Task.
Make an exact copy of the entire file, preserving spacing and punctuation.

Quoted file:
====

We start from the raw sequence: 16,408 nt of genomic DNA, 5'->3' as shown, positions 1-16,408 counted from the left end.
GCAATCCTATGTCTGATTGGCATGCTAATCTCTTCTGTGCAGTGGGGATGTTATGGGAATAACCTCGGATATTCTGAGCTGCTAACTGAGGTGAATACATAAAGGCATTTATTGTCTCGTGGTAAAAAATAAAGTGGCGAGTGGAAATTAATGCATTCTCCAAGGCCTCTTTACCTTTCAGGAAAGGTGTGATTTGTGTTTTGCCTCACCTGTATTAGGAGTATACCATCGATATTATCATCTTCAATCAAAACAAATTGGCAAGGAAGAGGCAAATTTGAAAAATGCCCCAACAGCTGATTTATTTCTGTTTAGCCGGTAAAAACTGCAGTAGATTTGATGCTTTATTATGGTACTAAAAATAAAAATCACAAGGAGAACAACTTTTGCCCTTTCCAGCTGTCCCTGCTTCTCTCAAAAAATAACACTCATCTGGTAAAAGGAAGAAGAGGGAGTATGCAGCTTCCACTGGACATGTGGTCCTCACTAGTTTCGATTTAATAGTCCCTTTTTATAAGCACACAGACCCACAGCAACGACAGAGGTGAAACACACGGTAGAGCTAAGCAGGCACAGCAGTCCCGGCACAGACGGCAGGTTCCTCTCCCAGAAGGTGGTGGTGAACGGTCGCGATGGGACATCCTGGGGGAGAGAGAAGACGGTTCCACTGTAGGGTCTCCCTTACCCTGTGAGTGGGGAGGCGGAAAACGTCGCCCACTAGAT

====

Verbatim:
We start from the raw sequence: 16,408 nt of genomic DNA, 5'->3' as shown, positions 1-16,408 counted from the left end.
GCAATCCTATGTCTGATTGGCATGCTAATCTCTTCTGTGCAGTGGGGATGTTATGGGAATAACCTCGGATATTCTGAGCTGCTAACTGAGGTGAATACATAAAGGCATTTATTGTCTCGTGGTAAAAAATAAAGTGGCGAGTGGAAATTAATGCATTCTCCAAGGCCTCTTTACCTTTCAGGAAAGGTGTGATTTGTGTTTTGCCTCACCTGTATTAGGAGTATACCATCGATATTATCATCTTCAATCAAAACAAATTGGCAAGGAAGAGGCAAATTTGAAAAATGCCCCAACAGCTGATTTATTTCTGTTTAGCCGGTAAAAACTGCAGTAGATTTGATGCTTTATTATGGTACTAAAAATAAAAATCACAAGGAGAACAACTTTTGCCCTTTCCAGCTGTCCCTGCTTCTCTCAAAAAATAACACTCATCTGGTAAAAGGAAGAAGAGGGAGTATGCAGCTTCCACTGGACATGTGGTCCTCACTAGTTTCGATTTAATAGTCCCTTTTTATAAGCACACAGACCCACAGCAACGACAGAGGTGAAACACACGGTAGAGCTAAGCAGGCACAGCAGTCCCGGCACAGACGGCAGGTTCCTCTCCCAGAAGGTGGTGGTGAACGGTCGCGATGGGACATCCTGGGGGAGAGAGAAGACGGTTCCACTGTAGGGTCTCCCTTACCCTGTGAGTGGGGAGGCGGAAAACGTCGCCCACTAGAT